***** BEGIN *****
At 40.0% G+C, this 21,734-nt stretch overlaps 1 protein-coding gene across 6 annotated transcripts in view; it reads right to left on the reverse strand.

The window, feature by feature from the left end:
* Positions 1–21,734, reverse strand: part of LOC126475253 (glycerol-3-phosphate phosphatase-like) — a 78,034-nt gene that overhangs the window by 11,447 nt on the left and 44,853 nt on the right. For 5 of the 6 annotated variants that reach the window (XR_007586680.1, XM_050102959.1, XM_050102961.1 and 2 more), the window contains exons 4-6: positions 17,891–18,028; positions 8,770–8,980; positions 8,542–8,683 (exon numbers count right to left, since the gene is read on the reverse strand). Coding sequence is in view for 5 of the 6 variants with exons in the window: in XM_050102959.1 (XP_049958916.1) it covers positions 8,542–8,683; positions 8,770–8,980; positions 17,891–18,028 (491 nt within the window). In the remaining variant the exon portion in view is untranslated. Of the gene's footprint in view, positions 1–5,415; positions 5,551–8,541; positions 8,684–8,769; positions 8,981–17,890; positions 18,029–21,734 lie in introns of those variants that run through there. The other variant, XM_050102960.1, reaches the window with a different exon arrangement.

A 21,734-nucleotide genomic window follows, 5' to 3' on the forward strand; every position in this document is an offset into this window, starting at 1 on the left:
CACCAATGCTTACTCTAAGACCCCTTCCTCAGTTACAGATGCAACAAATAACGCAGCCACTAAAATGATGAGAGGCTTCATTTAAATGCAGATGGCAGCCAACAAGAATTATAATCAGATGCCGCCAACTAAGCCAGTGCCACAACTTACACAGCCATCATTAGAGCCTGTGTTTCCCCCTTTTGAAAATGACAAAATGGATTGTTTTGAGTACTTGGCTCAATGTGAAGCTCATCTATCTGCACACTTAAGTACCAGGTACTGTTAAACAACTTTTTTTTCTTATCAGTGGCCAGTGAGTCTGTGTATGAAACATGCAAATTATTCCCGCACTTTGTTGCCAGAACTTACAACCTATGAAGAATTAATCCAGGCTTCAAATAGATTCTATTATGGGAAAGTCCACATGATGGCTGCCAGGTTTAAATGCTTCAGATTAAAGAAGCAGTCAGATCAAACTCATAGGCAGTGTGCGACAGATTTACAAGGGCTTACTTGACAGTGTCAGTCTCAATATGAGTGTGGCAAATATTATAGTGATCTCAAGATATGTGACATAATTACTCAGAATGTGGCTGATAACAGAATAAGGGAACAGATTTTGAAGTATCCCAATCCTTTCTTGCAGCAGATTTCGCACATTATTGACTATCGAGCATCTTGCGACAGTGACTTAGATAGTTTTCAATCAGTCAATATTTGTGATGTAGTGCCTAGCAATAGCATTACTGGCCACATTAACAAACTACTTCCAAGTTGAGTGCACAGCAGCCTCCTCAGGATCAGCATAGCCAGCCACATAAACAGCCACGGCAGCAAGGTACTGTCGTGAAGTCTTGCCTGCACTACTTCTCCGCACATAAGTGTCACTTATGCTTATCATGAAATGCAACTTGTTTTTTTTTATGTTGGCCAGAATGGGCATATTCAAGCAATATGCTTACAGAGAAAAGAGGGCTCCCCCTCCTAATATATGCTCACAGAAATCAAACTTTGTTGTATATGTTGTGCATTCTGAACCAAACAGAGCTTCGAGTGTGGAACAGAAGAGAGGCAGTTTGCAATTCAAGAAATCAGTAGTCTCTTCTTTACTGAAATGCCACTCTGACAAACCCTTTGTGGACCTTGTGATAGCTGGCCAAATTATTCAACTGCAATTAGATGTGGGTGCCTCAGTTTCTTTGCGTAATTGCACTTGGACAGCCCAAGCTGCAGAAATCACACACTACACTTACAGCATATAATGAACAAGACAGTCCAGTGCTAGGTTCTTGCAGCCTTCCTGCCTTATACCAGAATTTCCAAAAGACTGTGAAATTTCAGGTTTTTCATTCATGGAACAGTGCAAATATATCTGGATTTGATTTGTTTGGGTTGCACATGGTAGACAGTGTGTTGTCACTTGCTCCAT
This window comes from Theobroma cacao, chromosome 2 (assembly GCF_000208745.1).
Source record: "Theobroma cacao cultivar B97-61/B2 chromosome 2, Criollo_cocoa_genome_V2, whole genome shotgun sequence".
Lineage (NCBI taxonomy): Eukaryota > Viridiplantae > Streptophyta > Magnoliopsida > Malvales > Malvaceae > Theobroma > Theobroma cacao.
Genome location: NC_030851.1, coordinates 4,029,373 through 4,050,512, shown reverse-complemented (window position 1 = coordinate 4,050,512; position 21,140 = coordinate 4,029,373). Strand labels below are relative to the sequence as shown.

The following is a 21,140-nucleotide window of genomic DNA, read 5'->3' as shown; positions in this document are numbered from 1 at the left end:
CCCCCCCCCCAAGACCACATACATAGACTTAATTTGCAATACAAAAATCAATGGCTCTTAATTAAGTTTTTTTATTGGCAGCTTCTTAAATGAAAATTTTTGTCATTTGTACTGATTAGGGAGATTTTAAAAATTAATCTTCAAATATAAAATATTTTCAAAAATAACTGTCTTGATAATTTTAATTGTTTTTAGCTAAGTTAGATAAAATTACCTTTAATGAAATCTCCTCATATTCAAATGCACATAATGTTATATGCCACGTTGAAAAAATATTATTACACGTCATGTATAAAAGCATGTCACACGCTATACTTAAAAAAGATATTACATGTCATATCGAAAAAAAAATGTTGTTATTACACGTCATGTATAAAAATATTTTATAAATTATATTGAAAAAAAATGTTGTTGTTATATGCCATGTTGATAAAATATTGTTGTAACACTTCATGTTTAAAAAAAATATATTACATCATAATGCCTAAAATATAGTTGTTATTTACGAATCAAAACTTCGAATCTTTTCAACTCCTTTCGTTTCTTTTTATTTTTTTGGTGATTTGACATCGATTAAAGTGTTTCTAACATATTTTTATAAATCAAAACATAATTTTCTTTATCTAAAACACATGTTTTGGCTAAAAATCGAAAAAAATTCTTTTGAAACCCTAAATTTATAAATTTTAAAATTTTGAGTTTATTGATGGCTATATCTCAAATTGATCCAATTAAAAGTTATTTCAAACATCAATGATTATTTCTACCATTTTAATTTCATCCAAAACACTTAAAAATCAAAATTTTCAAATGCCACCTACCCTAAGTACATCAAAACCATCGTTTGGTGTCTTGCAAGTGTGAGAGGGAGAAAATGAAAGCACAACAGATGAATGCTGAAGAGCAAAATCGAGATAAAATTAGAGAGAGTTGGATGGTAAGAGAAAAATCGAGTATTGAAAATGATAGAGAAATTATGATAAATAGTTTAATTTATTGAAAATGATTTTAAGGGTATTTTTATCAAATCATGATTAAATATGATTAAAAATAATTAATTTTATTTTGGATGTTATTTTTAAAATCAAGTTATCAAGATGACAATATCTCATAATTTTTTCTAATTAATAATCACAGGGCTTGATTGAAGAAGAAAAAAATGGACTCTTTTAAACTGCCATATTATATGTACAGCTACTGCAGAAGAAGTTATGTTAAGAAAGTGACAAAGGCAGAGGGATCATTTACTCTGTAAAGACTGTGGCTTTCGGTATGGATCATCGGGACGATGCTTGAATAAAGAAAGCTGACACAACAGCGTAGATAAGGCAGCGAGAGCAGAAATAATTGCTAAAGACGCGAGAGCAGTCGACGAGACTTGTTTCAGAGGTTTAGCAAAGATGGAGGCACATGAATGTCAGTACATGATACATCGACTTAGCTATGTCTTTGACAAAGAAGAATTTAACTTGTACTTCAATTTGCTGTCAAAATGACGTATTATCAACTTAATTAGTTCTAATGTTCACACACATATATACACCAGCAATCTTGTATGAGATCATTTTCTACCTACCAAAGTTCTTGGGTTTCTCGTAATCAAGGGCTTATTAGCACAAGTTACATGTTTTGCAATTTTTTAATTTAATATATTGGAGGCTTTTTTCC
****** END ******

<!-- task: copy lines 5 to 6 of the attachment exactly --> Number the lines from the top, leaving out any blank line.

CACCAATGCTTACTCTAAGACCCCTTCCTCAGTTACAGATGCAACAAATAACGCAGCCACTAAAATGATGAGAGGCTTCATTTAAATGCAGATGGCAGCCAACAAGAATTATAATCAGATGCCGCCAACTAAGCCAGTGCCACAACTTACACAGCCATCATTAGAGCCTGTGTTTCCCCCTTTTGAAAATGACAAAATGGATTGTTTTGAGTACTTGGCTCAATGTGAAGCTCATCTATCTGCACACTTAAGTACCAGGTACTGTTAAACAACTTTTTTTTCTTATCAGTGGCCAGTGAGTCTGTGTATGAAACATGCAAATTATTCCCGCACTTTGTTGCCAGAACTTACAACCTATGAAGAATTAATCCAGGCTTCAAATAGATTCTATTATGGGAAAGTCCACATGATGGCTGCCAGGTTTAAATGCTTCAGATTAAAGAAGCAGTCAGATCAAACTCATAGGCAGTGTGCGACAGATTTACAAGGGCTTACTTGACAGTGTCAGTCTCAATATGAGTGTGGCAAATATTATAGTGATCTCAAGATATGTGACATAATTACTCAGAATGTGGCTGATAACAGAATAAGGGAACAGATTTTGAAGTATCCCAATCCTTTCTTGCAGCAGATTTCGCACATTATTGACTATCGAGCATCTTGCGACAGTGACTTAGATAGTTTTCAATCAGTCAATATTTGTGATGTAGTGCCTAGCAATAGCATTACTGGCCACATTAACAAACTACTTCCAAGTTGAGTGCACAGCAGCCTCCTCAGGATCAGCATAGCCAGCCACATAAACAGCCACGGCAGCAAGGTACTGTCGTGAAGTCTTGCCTGCACTACTTCTCCGCACATAAGTGTCACTTATGCTTATCATGAAATGCAACTTGTTTTTTTTTATGTTGGCCAGAATGGGCATATTCAAGCAATATGCTTACAGAGAAAAGAGGGCTCCCCCTCCTAATATATGCTCACAGAAATCAAACTTTGTTGTATATGTTGTGCATTCTGAACCAAACAGAGCTTCGAGTGTGGAACAGAAGAGAGGCAGTTTGCAATTCAAGAAATCAGTAGTCTCTTCTTTACTGAAATGCCACTCTGACAAACCCTTTGTGGACCTTGTGATAGCTGGCCAAATTATTCAACTGCAATTAGATGTGGGTGCCTCAGTTTCTTTGCGTAATTGCACTTGGACAGCCCAAGCTGCAGAAATCACACACTACACTTACAGCATATAATGAACAAGACAGTCCAGTGCTAGGTTCTTGCAGCCTTCCTGCCTTATACCAGAATTTCCAAAAGACTGTGAAATTTCAGGTTTTTCATTCATGGAACAGTGCAAATATATCTGGATTTGATTTGTTTGGGTTGCACATGGTAGACAGTGTGTTGTCACTTGCTCCAT
This window comes from Theobroma cacao, chromosome 2 (assembly GCF_000208745.1).